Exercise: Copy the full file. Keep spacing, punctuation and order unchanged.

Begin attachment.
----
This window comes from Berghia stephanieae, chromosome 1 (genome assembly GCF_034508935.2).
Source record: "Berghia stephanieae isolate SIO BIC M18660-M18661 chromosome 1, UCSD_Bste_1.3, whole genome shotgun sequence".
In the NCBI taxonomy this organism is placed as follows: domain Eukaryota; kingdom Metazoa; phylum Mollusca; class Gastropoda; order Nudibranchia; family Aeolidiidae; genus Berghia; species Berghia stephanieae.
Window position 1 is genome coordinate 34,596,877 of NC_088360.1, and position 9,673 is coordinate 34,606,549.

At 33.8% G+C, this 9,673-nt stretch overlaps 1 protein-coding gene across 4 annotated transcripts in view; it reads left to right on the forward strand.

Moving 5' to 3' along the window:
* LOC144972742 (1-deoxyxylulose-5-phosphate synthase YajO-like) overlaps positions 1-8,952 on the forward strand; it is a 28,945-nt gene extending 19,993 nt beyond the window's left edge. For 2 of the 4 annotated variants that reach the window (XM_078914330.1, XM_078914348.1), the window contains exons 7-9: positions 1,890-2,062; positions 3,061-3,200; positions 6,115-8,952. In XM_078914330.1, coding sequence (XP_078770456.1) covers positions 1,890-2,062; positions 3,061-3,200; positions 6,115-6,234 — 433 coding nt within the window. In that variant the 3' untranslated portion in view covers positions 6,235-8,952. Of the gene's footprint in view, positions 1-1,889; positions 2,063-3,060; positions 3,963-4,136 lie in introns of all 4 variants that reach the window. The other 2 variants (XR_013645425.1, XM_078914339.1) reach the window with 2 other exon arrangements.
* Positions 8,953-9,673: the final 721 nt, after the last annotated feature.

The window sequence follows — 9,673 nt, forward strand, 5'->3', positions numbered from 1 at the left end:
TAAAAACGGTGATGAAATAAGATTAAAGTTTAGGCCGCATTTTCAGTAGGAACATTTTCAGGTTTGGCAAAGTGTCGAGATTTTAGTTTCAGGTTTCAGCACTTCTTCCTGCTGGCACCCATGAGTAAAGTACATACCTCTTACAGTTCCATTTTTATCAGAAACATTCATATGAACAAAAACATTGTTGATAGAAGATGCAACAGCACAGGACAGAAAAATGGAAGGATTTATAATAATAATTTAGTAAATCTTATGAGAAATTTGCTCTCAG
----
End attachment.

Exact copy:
This window comes from Berghia stephanieae, chromosome 1 (genome assembly GCF_034508935.2).
Source record: "Berghia stephanieae isolate SIO BIC M18660-M18661 chromosome 1, UCSD_Bste_1.3, whole genome shotgun sequence".
In the NCBI taxonomy this organism is placed as follows: domain Eukaryota; kingdom Metazoa; phylum Mollusca; class Gastropoda; order Nudibranchia; family Aeolidiidae; genus Berghia; species Berghia stephanieae.
Window position 1 is genome coordinate 34,596,877 of NC_088360.1, and position 9,673 is coordinate 34,606,549.

At 33.8% G+C, this 9,673-nt stretch overlaps 1 protein-coding gene across 4 annotated transcripts in view; it reads left to right on the forward strand.

Moving 5' to 3' along the window:
* LOC144972742 (1-deoxyxylulose-5-phosphate synthase YajO-like) overlaps positions 1-8,952 on the forward strand; it is a 28,945-nt gene extending 19,993 nt beyond the window's left edge. For 2 of the 4 annotated variants that reach the window (XM_078914330.1, XM_078914348.1), the window contains exons 7-9: positions 1,890-2,062; positions 3,061-3,200; positions 6,115-8,952. In XM_078914330.1, coding sequence (XP_078770456.1) covers positions 1,890-2,062; positions 3,061-3,200; positions 6,115-6,234 — 433 coding nt within the window. In that variant the 3' untranslated portion in view covers positions 6,235-8,952. Of the gene's footprint in view, positions 1-1,889; positions 2,063-3,060; positions 3,963-4,136 lie in introns of all 4 variants that reach the window. The other 2 variants (XR_013645425.1, XM_078914339.1) reach the window with 2 other exon arrangements.
* Positions 8,953-9,673: the final 721 nt, after the last annotated feature.

The window sequence follows — 9,673 nt, forward strand, 5'->3', positions numbered from 1 at the left end:
TAAAAACGGTGATGAAATAAGATTAAAGTTTAGGCCGCATTTTCAGTAGGAACATTTTCAGGTTTGGCAAAGTGTCGAGATTTTAGTTTCAGGTTTCAGCACTTCTTCCTGCTGGCACCCATGAGTAAAGTACATACCTCTTACAGTTCCATTTTTATCAGAAACATTCATATGAACAAAAACATTGTTGATAGAAGATGCAACAGCACAGGACAGAAAAATGGAAGGATTTATAATAATAATTTAGTAAATCTTATGAGAAATTTGCTCTCAG